Family Law Prof Blog

Editor: Margaret Ryznar
Indiana University
Robert H. McKinney School of Law

Thursday, December 27, 2018

Challenge to Indian Child Welfare Act

From NPR:

In 1978, with bipartisan support and led by congressmen and senators from the Western states, the Indian Child Welfare Act passed Congress and was signed into law by President Jimmy CarterCha

But in October, U.S. District Judge Reed O'Connor struck down the Indian Child Welfare Act as unconstitutional. The same Texas judge struck down the Affordable Care Act last week.


In October O'Connor ruled the Indian child law is a racially-based preference that discriminates against non-Indian families. Timothy Sandefur, vice-president for litigation at the Goldwater Institute in Phoenix, filed a brief in the case before Judge O'Connor.

"The problem was that it [the Indian Child Welfare Act] was so poorly worded that it now inflicts harm on Indian children that it was supposed to protect," Sandefur says. "We're working on a case right now in Ohio where there's a two-year-old Ohio boy born in Ohio, has lived in Ohio his entire life — almost his entire life — with an Ohio foster family. But because his ancestry is Gila River, the Gila River Indian tribe in Arizona obtained an order from its own tribal court forcing the child to be sent to live on the reservation near Phoenix. Simply because the blood in his veins happens to have the required amount of DNA. That's unconstitutional and absurd," says Sandefur.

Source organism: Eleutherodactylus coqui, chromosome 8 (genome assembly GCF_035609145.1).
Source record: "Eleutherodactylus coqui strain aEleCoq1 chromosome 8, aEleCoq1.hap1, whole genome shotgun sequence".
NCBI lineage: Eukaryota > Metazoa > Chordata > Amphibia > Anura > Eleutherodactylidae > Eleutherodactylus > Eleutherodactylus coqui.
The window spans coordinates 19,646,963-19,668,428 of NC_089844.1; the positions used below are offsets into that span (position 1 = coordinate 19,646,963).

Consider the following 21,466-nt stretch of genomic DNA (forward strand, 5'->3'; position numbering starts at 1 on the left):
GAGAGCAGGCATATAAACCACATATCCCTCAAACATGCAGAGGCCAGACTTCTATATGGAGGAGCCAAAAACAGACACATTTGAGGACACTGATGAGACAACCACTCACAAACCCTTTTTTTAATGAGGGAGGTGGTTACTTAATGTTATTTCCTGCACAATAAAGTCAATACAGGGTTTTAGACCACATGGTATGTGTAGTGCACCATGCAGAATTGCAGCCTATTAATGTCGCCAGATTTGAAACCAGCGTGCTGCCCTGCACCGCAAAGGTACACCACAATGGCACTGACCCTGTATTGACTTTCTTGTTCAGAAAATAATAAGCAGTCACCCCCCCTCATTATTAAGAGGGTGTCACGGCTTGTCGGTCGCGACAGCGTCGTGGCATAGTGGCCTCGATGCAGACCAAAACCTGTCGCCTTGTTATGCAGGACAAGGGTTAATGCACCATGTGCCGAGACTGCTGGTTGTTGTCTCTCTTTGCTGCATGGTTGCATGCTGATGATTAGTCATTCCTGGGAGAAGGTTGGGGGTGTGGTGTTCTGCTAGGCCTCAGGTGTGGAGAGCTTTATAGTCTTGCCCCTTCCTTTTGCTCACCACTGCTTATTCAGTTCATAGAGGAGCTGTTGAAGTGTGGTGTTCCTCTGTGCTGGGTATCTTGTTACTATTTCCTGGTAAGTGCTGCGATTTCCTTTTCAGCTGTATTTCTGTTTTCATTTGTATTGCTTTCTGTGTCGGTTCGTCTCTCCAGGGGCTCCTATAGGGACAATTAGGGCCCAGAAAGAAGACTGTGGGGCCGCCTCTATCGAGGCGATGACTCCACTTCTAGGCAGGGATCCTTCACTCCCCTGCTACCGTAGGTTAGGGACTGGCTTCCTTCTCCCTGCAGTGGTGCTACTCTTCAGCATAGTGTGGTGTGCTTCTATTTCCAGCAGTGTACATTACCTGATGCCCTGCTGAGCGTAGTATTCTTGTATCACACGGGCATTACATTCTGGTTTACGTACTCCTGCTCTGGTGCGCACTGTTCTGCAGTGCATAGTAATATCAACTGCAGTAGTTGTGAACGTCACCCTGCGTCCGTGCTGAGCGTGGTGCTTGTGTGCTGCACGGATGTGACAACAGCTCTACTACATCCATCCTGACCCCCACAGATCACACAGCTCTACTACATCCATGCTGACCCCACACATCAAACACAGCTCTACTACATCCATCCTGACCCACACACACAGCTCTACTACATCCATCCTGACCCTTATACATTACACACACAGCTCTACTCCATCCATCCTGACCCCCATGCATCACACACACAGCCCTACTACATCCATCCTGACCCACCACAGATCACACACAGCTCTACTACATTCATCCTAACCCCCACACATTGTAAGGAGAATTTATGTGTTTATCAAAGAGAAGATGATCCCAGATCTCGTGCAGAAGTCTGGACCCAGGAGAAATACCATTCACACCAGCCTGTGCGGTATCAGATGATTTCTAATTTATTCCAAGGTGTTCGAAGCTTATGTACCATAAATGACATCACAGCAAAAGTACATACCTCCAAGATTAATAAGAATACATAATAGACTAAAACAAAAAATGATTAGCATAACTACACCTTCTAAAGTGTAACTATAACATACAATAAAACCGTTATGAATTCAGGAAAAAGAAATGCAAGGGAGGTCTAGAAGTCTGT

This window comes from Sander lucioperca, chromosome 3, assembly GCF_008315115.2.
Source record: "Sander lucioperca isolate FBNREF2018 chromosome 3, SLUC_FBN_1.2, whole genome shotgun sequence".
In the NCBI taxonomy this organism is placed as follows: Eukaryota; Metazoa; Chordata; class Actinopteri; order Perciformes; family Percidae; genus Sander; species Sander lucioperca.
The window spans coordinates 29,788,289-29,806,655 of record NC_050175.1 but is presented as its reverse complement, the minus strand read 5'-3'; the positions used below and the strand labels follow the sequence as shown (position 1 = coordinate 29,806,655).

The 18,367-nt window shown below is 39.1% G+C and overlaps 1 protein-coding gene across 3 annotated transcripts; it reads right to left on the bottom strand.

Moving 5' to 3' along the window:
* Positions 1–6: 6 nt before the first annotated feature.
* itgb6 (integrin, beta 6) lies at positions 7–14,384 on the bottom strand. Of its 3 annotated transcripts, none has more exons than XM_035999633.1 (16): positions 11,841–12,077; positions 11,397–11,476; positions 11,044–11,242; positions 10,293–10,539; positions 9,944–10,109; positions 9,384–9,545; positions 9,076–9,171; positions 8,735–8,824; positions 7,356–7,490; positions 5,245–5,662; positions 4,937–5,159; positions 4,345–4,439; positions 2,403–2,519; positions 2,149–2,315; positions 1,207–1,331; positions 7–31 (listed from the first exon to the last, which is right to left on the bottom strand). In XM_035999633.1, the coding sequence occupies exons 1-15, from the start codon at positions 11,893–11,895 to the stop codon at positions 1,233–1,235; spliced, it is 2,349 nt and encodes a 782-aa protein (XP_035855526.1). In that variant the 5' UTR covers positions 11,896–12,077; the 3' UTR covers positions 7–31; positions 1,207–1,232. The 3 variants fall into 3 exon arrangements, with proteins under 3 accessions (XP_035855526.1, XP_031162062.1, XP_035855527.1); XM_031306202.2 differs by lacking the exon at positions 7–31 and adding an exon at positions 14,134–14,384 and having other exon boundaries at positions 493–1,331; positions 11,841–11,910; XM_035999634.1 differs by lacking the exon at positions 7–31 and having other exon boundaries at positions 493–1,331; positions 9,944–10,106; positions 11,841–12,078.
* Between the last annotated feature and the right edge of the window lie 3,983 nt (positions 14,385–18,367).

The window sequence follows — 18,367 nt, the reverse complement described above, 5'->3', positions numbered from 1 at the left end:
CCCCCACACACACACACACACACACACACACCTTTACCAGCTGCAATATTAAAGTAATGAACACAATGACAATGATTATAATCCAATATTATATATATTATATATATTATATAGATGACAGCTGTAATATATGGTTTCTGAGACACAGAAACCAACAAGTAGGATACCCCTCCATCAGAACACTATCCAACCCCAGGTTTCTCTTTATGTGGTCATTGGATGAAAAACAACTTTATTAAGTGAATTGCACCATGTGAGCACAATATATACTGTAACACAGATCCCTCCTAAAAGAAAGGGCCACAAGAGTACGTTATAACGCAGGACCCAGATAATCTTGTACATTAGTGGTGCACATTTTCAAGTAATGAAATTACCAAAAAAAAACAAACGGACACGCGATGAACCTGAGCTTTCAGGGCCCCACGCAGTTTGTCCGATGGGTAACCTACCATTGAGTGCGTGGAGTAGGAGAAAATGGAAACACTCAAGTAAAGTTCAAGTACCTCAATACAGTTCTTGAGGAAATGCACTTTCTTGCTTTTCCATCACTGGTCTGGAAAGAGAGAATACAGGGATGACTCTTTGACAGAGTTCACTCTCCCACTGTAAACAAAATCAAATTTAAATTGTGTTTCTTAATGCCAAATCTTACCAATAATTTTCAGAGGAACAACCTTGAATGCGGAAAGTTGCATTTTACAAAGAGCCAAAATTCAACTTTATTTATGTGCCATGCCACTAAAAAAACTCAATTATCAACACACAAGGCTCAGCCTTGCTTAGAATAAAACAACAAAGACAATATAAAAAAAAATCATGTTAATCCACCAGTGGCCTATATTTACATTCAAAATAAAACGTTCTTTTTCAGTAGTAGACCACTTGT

Read more here.

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